As the global burden of mortality from COVID-19 continues to rise, an understanding of who is most at risk of adverse outcomes is of paramount importance. Pre-existing cardiometabolic, renal and respiratory diseases as well as old age are well-established risk factors associated with disease severity and mortality among patients with COVID-19. However, mounting evidence also indicates an increased susceptibility to, and risk of adverse outcomes from COVID-19 in people with schizophrenia, independent of age and comorbidity. Therefore, elucidating the underlying pathophysiological mechanisms which may increase the risk of poor outcomes in people with schizophrenia is of crucial importance. Here, we provide a narrative on the current understanding of COVID-19 in patients with schizophrenia and propose potential mechanisms which may link schizophrenia with an increased susceptibility to, and greater risk of adverse outcomes from COVID-19. Given the existing knowledge gaps, robust clinical and biological studies are required to further our understanding of some of these underlying mechanisms, so that effective prevention and treatment strategies for COVID-19 in patients with schizophrenia can be developed.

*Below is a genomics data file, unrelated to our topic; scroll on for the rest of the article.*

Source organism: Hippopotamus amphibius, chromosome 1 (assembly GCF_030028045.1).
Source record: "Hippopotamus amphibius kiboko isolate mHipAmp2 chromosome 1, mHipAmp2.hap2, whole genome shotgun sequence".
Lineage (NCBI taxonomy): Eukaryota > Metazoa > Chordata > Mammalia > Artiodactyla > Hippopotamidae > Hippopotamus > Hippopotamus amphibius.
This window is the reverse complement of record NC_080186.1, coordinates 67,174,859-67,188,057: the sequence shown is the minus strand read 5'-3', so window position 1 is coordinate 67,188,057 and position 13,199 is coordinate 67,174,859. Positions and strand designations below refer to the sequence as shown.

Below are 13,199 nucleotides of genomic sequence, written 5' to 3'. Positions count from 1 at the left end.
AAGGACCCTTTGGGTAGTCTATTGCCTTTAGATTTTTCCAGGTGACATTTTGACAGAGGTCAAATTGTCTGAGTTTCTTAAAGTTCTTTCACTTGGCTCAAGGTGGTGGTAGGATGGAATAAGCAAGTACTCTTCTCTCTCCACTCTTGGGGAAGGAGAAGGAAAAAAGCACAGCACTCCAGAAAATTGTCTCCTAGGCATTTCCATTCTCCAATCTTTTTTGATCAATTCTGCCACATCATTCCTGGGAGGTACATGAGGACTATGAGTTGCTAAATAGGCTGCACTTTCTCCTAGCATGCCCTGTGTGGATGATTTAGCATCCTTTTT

|Journal||Frontiers in psychiatry / Frontiers Research Foundation|
|Publication status||Published - 2021|
- COVID-19 SARS-CoV-2 first episode psychosis psychosis schizophrenia severe mental illness